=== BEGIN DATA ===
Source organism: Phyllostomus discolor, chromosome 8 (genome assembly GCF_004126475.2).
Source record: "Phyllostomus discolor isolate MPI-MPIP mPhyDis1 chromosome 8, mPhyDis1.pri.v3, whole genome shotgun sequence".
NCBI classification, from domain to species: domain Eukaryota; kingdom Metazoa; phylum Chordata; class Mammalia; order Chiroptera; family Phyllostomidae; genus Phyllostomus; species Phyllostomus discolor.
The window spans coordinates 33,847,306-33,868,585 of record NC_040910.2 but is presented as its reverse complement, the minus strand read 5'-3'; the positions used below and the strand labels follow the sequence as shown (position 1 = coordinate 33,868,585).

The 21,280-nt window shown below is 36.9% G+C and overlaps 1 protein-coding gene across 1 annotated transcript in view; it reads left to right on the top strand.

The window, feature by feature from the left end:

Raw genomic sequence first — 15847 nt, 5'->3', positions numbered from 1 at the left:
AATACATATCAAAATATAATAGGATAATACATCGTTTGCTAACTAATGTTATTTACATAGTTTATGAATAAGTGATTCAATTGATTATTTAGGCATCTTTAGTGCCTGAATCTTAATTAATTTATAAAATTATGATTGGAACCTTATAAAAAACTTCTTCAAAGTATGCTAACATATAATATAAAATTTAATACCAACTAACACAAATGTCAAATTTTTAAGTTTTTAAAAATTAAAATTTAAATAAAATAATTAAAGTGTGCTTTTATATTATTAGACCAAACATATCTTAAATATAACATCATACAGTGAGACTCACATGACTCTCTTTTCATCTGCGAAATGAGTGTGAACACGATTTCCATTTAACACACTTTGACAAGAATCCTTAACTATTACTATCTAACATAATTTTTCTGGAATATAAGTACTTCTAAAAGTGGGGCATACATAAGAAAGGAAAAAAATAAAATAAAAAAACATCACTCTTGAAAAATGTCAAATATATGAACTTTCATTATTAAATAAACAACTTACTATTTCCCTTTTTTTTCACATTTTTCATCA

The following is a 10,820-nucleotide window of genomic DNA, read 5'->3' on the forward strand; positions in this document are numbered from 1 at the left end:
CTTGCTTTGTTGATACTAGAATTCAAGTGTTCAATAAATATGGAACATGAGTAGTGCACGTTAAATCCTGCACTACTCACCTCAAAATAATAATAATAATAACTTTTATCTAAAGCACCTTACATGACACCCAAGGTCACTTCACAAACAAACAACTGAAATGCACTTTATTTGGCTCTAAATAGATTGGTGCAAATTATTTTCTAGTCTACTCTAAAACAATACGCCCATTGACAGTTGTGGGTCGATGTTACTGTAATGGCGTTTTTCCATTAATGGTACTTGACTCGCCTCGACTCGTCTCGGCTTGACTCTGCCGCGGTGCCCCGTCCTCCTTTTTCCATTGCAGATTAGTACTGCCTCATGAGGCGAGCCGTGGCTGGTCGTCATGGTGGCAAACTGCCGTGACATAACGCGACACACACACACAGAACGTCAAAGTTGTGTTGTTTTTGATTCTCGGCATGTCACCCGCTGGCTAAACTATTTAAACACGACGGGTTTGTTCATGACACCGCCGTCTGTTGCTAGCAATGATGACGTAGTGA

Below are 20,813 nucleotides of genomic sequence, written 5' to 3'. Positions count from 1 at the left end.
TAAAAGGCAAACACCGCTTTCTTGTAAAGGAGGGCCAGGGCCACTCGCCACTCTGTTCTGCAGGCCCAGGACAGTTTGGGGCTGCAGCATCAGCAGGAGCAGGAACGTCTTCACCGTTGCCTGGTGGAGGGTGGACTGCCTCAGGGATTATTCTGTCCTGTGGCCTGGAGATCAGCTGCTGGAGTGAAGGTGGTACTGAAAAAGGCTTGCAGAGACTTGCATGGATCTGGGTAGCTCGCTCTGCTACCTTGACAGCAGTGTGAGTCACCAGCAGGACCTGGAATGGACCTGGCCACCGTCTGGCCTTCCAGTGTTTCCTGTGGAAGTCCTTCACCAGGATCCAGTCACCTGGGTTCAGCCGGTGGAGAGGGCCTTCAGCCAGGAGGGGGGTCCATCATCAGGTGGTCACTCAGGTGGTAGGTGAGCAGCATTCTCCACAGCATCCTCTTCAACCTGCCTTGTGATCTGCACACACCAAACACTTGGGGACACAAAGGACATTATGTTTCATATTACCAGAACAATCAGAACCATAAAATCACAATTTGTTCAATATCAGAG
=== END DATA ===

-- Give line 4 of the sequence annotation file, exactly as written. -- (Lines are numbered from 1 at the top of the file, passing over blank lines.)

The window spans coordinates 33,847,306-33,868,585 of record NC_040910.2 but is presented as its reverse complement, the minus strand read 5'-3'; the positions used below and the strand labels follow the sequence as shown (position 1 = coordinate 33,868,585).